Since 1978, the Kennedy Center Honors has annually inducted a diverse clutch of artists into a modern American pantheon. But never before have the laureates been more heavily weighted toward performing musicians. Four of the traditional five slots for this year’s celebration — the 34th — are to be filled either by singers or instrumentalists: Broadway ingenue-cum-cabaret legend Barbara Cook, pop balladeer and songwriter Neil Diamond, cellist and musical ambassador Yo-Yo Ma and jazz saxophonist and composer Sonny Rollins. The odd-man-out, so to speak, is actress Meryl Streep.
Broadway and cabaret legend
Singer, pianist and musical preservationist Michael Feinstein calls Cook “one of the most esteemed interpreters of American popular song.” Noting her durability and adaptability in a profession where staying power is an art in itself, he adds, “Barbara helped change the way we listen to and come to respect American popular song. She has shown how significant and contemporary these songs are, extending their life by purveying them in their best possible form.”
Diamond has served as a beacon to fellow performers. “I think every aspiring artist basically wants to have the kind of career, the kind of longevity, that Neil Diamond has,” says Michael Bolton, who counts himself among that number. “Neil has been creating songs that deliver for 50 years. He is a guy who’s paid his dues, and he brings that with him on stage. He’s a perfect representative of someone who really understood what’s most important in music and knew what his single most powerful passion was and went for it. And in addition to his staggering career as an artist and entertainer, his body of work will be celebrated long after he’s gone.”
Pianist Leon Fleisher, a KenCen Honors laureate from 2007, says he’s “filled with love and admiration” for Ma, the genre-jumping cellist who is perhaps the world’s most recognized classical performer. “Yo-Yo is always searching, and he has extraordinary musical integrity,” Fleisher says. “With virtuosos, it’s easy to get caught up in that sportive sense of being able to scamper around the instrument, but Yo-Yo is able to resist that or put it in the service of an idea that is closest to the sense of what he feels the music is about. Plus, his interests are so Catholic, it’s really quite astounding. He’s also a sweetheart of a person; he’s quite irresistible.”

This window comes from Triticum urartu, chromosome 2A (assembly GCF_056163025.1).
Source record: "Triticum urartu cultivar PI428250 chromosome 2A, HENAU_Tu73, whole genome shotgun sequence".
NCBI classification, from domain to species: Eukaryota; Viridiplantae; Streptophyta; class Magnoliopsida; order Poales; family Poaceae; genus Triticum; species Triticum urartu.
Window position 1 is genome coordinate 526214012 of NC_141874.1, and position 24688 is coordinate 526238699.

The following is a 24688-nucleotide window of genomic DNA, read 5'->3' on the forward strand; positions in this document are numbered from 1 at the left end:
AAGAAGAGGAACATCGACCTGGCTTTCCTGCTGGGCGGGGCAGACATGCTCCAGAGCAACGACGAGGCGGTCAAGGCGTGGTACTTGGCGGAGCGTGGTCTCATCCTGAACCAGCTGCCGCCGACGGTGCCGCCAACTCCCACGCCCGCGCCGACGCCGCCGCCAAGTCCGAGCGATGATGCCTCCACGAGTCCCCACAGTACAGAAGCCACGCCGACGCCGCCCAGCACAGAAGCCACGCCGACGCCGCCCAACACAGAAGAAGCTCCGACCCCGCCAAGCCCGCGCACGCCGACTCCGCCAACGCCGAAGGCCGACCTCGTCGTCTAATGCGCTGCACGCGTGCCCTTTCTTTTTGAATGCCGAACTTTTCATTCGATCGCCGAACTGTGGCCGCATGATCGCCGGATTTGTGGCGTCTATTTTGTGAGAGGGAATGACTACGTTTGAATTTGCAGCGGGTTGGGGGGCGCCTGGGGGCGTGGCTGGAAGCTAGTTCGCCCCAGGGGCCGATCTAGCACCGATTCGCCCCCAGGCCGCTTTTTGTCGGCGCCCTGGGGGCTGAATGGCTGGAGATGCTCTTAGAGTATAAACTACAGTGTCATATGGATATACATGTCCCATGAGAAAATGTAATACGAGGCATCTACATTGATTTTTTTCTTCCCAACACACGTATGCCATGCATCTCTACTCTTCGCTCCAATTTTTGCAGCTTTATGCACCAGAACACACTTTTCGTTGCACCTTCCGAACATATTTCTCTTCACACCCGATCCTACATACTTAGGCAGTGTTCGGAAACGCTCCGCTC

Rollins, a jazz pillar, has been especially lauded for his improvisatory abilities, but his genius as a composer and performer extends beyond that. “It’s his ability to understand the relationship of one style of jazz to all of the styles that preceded it,” says fellow saxophonist Branford Marsalis. “Whereas most musicians were considering themselves forward-thinking geniuses, setting fire to what came before, Sonny’s been an amalgam of the past and the present.”
And then there’s Streep, who is best known for something besides music — though she can sing, as anyone who saw “Mamma Mia!” knows. That picture was directed by Phyllida Lloyd, who also guided the actress in “The Iron Lady,” the upcoming Margaret Thatcher biopic. “You could think that at this stage, Meryl would able to say, been there, done that, got the T-shirt,” Lloyd says of Streep. “But instead she goes at her work as if this were her first job — with that innocence and doubt and lack of complacency that is jaw-dropping. There’s something very simple and direct about her approach, because there is a purpose to every performance and an audience in mind.”